That is why the fixer has been appointed as chairman. That’s what you get for electing ‘pragmatic post-nationalists’ to public office.

    “The debt is in Euros.”

    The debt would be re-denominated into punts. Simples.

    “Is the EU’s bureaucracy fit for purpose at this time – at times of crises should it come out looking the same way as it did before it entered the financial storm?” – DC

    No, and the EU is increasing the amount it takes from its member states, not reducing it. The EU is progressed through crisis, so it uses them (and even engineers them) as a means to advance its federal agenda, not constrain it. Whatever the provlem is, the solution is always more EU. That’s how it works.

  • Zig70

    I did qualify it by saying I was no expert. Though I do have more qualifications than an SF finance spokesman. The debt is in euro’s but your would devalue it in euro’s and convert to punts after devalue. Jes, I’m crap at this but I was hoping for a better bitch slap.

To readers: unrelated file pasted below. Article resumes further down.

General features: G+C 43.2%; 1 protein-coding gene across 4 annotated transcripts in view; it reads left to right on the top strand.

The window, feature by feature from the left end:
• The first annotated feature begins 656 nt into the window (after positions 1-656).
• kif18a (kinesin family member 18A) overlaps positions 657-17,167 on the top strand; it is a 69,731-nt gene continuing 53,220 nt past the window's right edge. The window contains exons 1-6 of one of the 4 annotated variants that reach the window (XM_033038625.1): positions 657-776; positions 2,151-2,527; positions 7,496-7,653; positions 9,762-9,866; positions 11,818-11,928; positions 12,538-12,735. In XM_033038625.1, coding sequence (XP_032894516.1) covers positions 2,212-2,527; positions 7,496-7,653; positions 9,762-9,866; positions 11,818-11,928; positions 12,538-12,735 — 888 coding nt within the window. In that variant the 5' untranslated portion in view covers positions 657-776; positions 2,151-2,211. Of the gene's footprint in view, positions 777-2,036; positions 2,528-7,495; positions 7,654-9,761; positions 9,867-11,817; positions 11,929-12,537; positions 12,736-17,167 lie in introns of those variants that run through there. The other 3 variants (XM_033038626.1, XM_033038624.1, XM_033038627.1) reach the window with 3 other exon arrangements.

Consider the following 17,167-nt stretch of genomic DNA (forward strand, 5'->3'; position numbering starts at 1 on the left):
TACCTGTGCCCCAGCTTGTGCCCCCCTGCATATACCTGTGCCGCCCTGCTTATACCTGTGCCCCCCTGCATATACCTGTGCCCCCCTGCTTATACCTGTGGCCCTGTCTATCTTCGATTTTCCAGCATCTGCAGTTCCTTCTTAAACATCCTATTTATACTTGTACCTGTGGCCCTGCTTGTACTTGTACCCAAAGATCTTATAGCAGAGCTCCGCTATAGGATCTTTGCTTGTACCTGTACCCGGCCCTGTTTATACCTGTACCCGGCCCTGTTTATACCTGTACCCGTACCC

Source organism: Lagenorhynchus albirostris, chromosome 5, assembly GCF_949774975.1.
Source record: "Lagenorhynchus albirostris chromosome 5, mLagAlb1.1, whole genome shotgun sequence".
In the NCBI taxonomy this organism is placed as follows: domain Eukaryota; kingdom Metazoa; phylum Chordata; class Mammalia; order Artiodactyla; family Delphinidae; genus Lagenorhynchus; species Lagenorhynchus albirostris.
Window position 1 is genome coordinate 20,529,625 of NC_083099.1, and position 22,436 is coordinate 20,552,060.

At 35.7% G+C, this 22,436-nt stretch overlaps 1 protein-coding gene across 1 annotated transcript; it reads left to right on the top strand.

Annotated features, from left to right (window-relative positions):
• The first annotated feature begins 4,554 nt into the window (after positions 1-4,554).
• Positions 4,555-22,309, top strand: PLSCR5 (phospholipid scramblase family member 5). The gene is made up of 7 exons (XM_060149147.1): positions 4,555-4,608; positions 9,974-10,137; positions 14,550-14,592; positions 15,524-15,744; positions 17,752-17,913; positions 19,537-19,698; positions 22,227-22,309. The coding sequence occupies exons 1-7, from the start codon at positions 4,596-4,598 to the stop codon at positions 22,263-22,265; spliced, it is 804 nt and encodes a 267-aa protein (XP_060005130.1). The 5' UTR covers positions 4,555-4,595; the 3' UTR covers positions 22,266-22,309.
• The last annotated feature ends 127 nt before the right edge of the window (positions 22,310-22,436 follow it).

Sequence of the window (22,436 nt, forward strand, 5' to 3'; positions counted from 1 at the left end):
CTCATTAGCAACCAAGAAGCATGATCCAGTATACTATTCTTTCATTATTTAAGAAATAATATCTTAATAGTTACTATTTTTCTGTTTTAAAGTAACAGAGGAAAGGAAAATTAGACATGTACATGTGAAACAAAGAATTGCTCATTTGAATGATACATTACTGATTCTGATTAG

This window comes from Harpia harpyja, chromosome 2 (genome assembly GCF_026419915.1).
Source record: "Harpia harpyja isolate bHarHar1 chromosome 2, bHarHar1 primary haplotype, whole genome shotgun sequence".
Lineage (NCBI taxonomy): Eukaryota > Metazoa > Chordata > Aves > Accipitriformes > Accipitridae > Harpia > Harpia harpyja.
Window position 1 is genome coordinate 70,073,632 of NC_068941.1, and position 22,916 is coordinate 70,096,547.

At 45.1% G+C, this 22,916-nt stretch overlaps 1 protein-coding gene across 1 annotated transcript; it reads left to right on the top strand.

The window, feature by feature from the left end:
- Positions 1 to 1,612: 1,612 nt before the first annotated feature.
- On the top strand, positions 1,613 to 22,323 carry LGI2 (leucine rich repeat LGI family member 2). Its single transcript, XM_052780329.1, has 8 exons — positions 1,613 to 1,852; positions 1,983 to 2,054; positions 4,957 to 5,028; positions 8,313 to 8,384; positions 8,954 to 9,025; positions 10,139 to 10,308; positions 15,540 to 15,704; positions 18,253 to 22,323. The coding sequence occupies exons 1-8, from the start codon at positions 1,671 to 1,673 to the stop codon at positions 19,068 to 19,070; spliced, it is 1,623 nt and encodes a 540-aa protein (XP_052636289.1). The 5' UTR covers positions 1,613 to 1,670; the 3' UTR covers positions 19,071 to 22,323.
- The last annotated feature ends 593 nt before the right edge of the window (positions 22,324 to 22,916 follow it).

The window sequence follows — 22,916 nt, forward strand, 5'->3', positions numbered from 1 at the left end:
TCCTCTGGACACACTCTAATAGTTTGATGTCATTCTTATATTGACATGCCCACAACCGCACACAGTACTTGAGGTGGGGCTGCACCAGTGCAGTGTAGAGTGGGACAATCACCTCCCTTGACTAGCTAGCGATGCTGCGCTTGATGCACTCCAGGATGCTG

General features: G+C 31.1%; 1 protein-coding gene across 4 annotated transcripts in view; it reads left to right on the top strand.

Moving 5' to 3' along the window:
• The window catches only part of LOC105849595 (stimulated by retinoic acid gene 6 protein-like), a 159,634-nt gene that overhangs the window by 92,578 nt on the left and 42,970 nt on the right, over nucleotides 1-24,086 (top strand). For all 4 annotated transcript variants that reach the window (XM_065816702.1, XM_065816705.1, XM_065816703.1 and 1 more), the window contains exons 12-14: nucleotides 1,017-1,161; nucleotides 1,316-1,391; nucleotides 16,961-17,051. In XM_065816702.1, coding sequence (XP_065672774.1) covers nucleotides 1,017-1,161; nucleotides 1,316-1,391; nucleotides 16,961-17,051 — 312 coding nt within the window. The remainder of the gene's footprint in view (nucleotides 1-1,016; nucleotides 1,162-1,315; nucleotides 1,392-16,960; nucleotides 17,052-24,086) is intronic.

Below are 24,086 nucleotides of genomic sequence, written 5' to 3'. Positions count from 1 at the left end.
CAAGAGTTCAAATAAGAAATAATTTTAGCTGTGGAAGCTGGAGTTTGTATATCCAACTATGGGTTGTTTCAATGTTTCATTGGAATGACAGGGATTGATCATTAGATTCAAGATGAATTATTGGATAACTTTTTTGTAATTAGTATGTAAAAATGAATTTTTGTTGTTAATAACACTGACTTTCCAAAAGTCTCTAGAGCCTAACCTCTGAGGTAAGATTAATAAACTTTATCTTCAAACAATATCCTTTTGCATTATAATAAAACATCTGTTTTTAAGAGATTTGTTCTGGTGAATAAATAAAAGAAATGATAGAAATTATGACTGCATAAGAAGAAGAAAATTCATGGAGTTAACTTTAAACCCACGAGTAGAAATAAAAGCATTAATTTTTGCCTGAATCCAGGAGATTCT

• wee buns
  • “IRELAND BADLY needs a strategy to handle the euro zone crisis, rather than reacting defensively to all its latest twists and turns”,

    Very few are likely to disagree with like that. The start of any strategy is making an analysis of (a) what is at stake for all of the players? and (b) how the crisis is likely to pan out given the policies adopted so far and those likely to be adopted. Every time you go through this process, you gravitate towards the political commitments and problems of the Germans and how they are reacting to the crisis.